If Pinnock allows that Revelation 20:10 proves even the Devil's unending torment, as the form of his argument implies, he will have annihilated one of the main pillars of his position: the belief that finite creatures are incapable of committing infinite sin ("however sinful they may have been" ), and thus cannot be punished justly with unending torment.
John Stott on Revelation 20:10
Let us see how John Stott handles this same passage. He declares, "The beast, the false prophet and the harlot, however, are not individual people but symbols of the world in its varied hostility to God. In the nature of the case they cannot experience pain. Nor can 'Death and Hades,' which follow them into the lake of fire (20:13)." 
If the beast, the false prophet, and the harlot are only abstract symbols — with no relation to individual people — then Stott is certainly correct in saying that they cannot experience pain. Symbols, being abstractions, cannot be tortured. However, the text says that these three are tortured. It is well and good to deny that abstractions can be tortured. But then Stott should tell us what the text does mean when it describes these alleged abstractions as "tormented day and night." Yet, no explanation whatever is offered. We are left with two possible conclusions: (1) that the three are not mere abstractions (contrary to Stott's exegesis); or (2) that Revelation 20:10 is pure gibberish (contrary to the character of God, who inspired the text). If forced to choose between such an exegesis or God's character, the choice is obvious: the beast, false prophet, and harlot are not mere abstractions but have reference to individual people.
Now, even if we allow that these three are "symbols of the world in its varied hostility to God," we must admit that the world which they symbolize is made up of individual people who are the ones exercising the hostility. If abstractions cannot be tortured, neither can they express hostility. At some level, then, these symbols must designate real people. The same can be said for the expression "death and hades." That is to say, it is individuals held in the power of death and occupying hades who are cast into the lake of fire. This is made exceedingly clear by verses 13-15 of the same chapter.
For the sake of discussion, let us grant to Stott the impossible: the beast, false prophet, and harlot are abstract symbols with no real reference to individual people. Is Stott prepared to say the same about the Devil? Certainly Stott still believes in a personal devil. But the text says, "And the devil who deceived them was thrown into the lake of fire and brimstone, where the beast and the false prophet are also; and they will be tormented day and night forever and ever." As we observed when refuting Pinnock's argument, the annihilationists fall on their own sword: finite beings, they tell us, cannot be punished with infinite punishment. Since none of the annihilationists are prepared to ascribe infinity (and, hence, true deity) to Satan, they must abandon their "moral" argument.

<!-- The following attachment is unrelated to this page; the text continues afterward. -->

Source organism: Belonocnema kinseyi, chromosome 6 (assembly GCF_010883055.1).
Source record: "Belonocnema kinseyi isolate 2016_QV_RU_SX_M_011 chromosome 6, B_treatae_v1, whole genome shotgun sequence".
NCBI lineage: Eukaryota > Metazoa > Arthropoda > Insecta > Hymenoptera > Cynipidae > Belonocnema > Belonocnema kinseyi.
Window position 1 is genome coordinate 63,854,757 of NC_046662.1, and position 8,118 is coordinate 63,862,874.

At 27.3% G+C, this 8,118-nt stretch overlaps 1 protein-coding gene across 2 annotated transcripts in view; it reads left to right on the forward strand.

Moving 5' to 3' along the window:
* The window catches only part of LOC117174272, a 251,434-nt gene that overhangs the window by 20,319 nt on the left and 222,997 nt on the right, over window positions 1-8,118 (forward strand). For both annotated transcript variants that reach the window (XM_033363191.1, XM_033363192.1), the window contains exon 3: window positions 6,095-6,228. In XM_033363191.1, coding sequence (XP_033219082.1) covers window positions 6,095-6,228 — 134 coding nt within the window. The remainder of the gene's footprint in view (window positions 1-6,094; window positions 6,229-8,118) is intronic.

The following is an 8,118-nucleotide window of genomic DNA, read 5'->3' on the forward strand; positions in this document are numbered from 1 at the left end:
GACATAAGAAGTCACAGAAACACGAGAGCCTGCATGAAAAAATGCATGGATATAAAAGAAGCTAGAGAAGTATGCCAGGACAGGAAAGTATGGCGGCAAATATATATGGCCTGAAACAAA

Edward Fudge on Revelation 20:10
Edward Fudge is recognized by many within the annihilationist camp as the standard-bearer for the position. What does the apostle of annihilationism say in response to this verse?
This is the single most problematic text in the whole Bible for the extinction of all evil, even though it does not specify human beings. In view of the overwhelming mass of material otherwise found throughout Scripture, however, one ought to remember the general hermeneutical rule that calls for interpreting the uncommon in light of the common and the obscure in light of the more clearly revealed. 
I can paraphrase the essence of Fudge's response as follows: "We know from elsewhere in the Bible that annihilationism is true. Therefore, this verse cannot possibly mean what it says."
What about the hermeneutical principle Fudge invokes, "unclear passages should be interpreted by the clear ones"? Fine. Let us admit his principle. We have already shown that the passages advanced in favor of the annihilation theory can, and often must, be interpreted in the traditional sense. But what is ambiguous about Revelation 20:10, in so far as the doctrine of eternal, conscious torment for the lost is concerned? 
Is the word "devil" ambiguous? As seen throughout Fudge's writings, he believes in a personal, malignant spirit-being called the Devil. There is no ambiguity here.
How about the expression, "lake of fire and brimstone"? What is ambiguous about that? Certainly, when God threatens sinners with the lake of fire and brimstone, they do not immediately scratch their heads and ask for clarification. Fudge argues that the term "lake of fire" is "but a symbol for annihilation."  But, if we might borrow the words of Fudge himself, the traditionalist "is confident that the ordinary man in the street can tell us what those words usually mean to him." Given the fact that the place described in Revelation 20:10 is a place of unremitting torment, annihilation does not (and cannot) come naturally to mind! Now, we did note in Part One that many traditionalists do not regard the "fire" of Gehenna as being a kind of material fire, but as symbolic of something far worse. Regardless of one's stand on that question, this "ambiguity" does not affect the argument here. The "fire" of Gehenna is at least as bad as the material fire we know in this life.